The CPU is often referred to as the brain of the PC. A motherboard would then be the nervous system, connecting all the other components together. This could include the GPU, memory or hard drives, and enables them to communicate with one another.
Just like with most other components in a computer, you need to make sure that the motherboard you choose is compatible with your CPU and other components. In this guide, we will focus on motherboards for Intel CPUs.
There are three main considerations when choosing a motherboard. These include the socket, the chipset and the size. You can see each of these characteristics below and this guide will help you understand what you need to look out for.
The first consideration is the socket. The socket is where the CPU physically connects to the motherboard. CPUs are available in all shapes and sizes, and come with their own socket. This means it is highly important that you make sure the socket of the CPU and the motherboard is the same. Whilst Intel does change the socket design from time to time in their CPUs, most current ones fall into three main types of socket: Socket 1151, Socket 2066, and Socket 3647.
After checking the type of socket, you will also need to consider the chipset. A chipset determines most of the capabilities of the motherboard. This can include the number of slots, add-in cards, and USB ports. Some CPUs are only served by one chipset, while others give you a choice of chipsets.
The last consideration is the size of the motherboard. Size is important because different sizes will fit in different cases. Larger motherboard sizes are beneficial as they tend to support more memory and slots, but will generally require a bigger case and may not fit in smaller cases. You can still build a very capable and high-performance system with smaller motherboards, however.
The computer industry uses code names to refer to the size of the motherboard, but the good news is that those same code names are used for the size of cases too. This diagram illustrates the dimensions of the most common motherboard sizes.
The latest socket type is Socket 1200, and is used by two Intel processor generations, based on the Rocket Lake and Comet Lake architecture. Whilst some 400-series Comet Lake motherboards will support Rocket Lake CPUs, we recommend opting for a 500-series motherboard to get the full benefits of a Rocket Lake CPU.
The second main type of CPU socket is Socket 2066, which is used by two families of high-end Intel desktop CPUs, Core i9 and Xeon W. The specs explain the most important differences between the two families so you can make the appropriate choice.
The last major type of motherboard for current Intel CPUs is Socket 3647, which supports Xeon Scalable CPUs. These are designed for high-end workstations and servers, with many, but not all Socket 3647 motherboards supporting two CPUs for massive amounts of performance. We do not recommend these for anyone who is looking at systems for general gaming use, or if you are working from home (only using word documents, excel sheets, and so on).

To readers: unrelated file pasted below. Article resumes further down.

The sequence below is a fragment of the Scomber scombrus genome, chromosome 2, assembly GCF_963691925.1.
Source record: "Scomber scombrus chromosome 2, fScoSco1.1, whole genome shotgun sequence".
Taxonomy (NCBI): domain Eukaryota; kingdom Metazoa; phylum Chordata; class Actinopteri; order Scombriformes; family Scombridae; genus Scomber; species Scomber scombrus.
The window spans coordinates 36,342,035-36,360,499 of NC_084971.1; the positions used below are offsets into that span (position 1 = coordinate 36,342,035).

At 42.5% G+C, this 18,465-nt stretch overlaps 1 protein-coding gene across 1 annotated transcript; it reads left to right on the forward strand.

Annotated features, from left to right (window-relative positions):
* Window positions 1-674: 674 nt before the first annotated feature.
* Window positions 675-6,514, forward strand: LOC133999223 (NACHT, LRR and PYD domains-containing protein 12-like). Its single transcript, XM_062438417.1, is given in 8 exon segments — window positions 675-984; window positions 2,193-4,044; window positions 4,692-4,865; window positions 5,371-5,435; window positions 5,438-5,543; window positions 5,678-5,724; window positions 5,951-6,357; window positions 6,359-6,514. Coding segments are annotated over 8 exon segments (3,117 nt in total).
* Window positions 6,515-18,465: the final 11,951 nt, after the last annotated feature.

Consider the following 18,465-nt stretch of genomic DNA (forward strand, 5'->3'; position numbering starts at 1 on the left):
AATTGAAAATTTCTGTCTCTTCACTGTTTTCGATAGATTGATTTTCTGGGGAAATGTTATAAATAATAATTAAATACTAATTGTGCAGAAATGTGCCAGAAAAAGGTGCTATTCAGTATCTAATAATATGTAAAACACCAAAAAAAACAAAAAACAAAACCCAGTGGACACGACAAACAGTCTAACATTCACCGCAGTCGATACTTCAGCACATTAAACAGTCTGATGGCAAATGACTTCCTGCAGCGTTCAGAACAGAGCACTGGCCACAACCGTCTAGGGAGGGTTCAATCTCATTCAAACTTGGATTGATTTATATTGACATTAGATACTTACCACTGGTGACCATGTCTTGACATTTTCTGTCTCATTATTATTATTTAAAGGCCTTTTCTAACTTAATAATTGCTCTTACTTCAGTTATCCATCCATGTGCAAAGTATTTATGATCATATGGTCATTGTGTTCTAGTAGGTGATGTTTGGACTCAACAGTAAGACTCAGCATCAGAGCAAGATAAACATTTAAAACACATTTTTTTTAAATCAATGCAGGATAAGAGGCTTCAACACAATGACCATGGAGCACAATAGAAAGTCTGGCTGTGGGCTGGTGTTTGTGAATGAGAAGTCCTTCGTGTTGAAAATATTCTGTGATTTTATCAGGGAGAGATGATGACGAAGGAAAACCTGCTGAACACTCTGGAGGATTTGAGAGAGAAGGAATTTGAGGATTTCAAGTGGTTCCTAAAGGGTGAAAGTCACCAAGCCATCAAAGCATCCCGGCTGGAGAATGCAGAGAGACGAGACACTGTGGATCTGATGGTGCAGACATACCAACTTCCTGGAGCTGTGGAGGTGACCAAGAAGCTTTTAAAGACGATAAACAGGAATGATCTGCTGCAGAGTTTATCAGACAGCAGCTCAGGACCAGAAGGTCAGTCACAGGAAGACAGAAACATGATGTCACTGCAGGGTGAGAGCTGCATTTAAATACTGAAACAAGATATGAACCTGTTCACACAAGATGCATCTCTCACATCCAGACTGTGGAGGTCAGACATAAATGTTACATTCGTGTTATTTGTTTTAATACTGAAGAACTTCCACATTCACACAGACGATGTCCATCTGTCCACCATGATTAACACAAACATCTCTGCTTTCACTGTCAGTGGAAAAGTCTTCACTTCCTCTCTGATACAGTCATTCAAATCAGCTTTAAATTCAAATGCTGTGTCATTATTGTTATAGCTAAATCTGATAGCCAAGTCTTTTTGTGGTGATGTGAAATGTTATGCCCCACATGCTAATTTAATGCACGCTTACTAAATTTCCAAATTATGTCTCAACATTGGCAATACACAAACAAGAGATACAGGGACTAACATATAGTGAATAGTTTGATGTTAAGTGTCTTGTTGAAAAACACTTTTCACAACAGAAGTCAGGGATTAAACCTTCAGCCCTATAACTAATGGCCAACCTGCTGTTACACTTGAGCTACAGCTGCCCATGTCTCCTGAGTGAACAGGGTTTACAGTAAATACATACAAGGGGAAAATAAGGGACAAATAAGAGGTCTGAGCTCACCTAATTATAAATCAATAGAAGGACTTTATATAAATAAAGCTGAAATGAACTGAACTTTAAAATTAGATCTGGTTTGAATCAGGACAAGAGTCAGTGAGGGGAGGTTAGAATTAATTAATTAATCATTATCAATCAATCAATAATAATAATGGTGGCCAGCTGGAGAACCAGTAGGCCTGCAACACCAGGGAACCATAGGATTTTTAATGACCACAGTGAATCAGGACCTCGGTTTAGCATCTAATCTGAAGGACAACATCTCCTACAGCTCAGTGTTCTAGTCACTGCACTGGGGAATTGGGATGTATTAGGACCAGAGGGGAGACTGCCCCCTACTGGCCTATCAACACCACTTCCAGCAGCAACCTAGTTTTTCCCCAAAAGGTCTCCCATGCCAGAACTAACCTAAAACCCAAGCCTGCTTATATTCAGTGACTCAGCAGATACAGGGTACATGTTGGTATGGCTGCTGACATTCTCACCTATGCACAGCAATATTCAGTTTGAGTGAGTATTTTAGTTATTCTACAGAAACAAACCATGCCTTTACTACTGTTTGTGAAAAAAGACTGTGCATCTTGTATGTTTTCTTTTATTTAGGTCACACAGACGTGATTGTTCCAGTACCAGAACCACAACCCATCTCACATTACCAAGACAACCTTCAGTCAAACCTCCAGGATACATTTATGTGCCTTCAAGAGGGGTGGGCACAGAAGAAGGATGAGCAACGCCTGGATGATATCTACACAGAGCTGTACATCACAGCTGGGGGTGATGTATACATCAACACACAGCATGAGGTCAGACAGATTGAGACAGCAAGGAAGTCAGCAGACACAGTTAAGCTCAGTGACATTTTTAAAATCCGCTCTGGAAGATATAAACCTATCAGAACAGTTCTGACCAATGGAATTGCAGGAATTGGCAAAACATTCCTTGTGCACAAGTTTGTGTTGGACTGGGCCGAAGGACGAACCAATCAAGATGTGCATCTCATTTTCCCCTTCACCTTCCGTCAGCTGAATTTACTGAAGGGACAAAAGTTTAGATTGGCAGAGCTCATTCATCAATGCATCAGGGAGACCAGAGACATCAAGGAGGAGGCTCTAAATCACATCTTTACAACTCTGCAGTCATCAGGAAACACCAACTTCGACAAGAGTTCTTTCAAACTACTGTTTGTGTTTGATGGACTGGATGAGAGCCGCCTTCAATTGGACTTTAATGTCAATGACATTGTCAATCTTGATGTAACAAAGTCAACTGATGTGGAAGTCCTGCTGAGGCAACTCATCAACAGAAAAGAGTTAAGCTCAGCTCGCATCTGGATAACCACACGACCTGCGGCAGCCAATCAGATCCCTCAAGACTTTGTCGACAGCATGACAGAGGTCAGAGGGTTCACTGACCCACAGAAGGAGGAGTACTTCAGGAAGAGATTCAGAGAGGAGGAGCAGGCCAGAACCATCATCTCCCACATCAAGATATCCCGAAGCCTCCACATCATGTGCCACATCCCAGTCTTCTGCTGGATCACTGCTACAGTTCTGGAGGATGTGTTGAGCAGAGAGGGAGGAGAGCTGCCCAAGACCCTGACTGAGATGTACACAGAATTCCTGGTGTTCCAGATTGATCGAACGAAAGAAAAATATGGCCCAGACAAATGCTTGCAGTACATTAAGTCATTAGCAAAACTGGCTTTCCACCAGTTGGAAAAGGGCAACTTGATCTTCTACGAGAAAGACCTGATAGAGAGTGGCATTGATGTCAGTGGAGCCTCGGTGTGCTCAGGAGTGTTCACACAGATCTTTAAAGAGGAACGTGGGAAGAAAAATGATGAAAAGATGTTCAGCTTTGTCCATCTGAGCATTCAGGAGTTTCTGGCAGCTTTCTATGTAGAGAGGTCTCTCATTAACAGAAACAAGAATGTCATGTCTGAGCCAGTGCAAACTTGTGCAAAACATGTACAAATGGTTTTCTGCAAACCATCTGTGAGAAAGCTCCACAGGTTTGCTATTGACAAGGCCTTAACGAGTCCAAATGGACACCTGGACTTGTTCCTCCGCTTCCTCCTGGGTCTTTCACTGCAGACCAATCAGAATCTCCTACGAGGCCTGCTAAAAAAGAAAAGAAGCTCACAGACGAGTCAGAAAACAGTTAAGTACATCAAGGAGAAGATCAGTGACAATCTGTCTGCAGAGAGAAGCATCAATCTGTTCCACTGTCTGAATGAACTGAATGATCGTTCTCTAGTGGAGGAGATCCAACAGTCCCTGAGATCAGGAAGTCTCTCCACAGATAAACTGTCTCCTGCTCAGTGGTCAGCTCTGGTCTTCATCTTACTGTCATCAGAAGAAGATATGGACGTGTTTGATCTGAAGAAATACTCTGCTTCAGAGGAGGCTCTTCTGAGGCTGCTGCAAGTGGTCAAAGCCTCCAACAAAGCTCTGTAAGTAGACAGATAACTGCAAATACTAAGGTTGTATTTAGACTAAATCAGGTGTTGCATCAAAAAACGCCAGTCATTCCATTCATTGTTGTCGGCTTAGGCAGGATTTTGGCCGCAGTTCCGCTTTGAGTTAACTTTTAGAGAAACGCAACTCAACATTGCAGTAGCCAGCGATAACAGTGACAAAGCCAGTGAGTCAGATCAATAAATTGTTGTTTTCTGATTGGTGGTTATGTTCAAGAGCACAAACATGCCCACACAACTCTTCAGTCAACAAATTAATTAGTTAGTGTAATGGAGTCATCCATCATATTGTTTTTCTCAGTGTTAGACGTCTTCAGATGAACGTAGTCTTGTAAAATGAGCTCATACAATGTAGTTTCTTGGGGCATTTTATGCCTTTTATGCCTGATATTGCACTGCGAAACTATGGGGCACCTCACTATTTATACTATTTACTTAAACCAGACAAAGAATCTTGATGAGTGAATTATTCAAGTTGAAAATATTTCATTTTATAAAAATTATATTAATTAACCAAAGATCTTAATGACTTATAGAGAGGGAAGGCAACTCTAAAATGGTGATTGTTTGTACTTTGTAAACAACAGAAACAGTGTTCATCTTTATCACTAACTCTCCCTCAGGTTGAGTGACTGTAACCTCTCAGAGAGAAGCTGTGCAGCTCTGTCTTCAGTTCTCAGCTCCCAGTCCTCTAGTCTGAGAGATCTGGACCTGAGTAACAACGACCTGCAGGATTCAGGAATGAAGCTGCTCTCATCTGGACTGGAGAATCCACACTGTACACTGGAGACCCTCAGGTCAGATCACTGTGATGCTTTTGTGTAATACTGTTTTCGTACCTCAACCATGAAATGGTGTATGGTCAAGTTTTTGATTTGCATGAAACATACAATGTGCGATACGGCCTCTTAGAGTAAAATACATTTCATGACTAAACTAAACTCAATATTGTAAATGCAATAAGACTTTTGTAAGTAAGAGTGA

- Ensure you opt for a CPU that is in a similar league to your GPU. If you spend all your money on your graphics card and don’t opt for a similarly compatible CPU, your system might score well on synthetic benchmarks but won’t be able to do as well in real game play due to lower minimum frame rates.
- Get the right socket for your CPU: You can find great CPUs from either Intel or AMD, but whatever CPU you buy, make sure that your motherboard has the correct socket to support it. If you are looking to purchase a pre-build from us, you won’t need to worry about checking the compatibility, as we’ll do it for you.
- Smaller boards = Fewer slots and features: motherboards come in three main sizes, which we will discuss later. You can use a smaller chassi with the smaller boards, but you’ll have to settle for fewer PCIe slots, RAM slots and other connectors. Decide before you buy what size you will be comfortable with having.
- You can spend under £150: You can often find a decent motherboard for less than £150. But if you need a lot more ports, you will have to spend more, often more than £200. High-end desktop CPUs like AMD Threadripper require expensive £200-plus motherboards.
- Pay for built-in Wi-Fi, high-end ports only if you need them: Don't spend extra for wireless if you are using a wired connection. You can future proof your PC by getting USB 3.1 Gen 2 and / or Thunderbolt 3 support, as well as PCIe 4.0.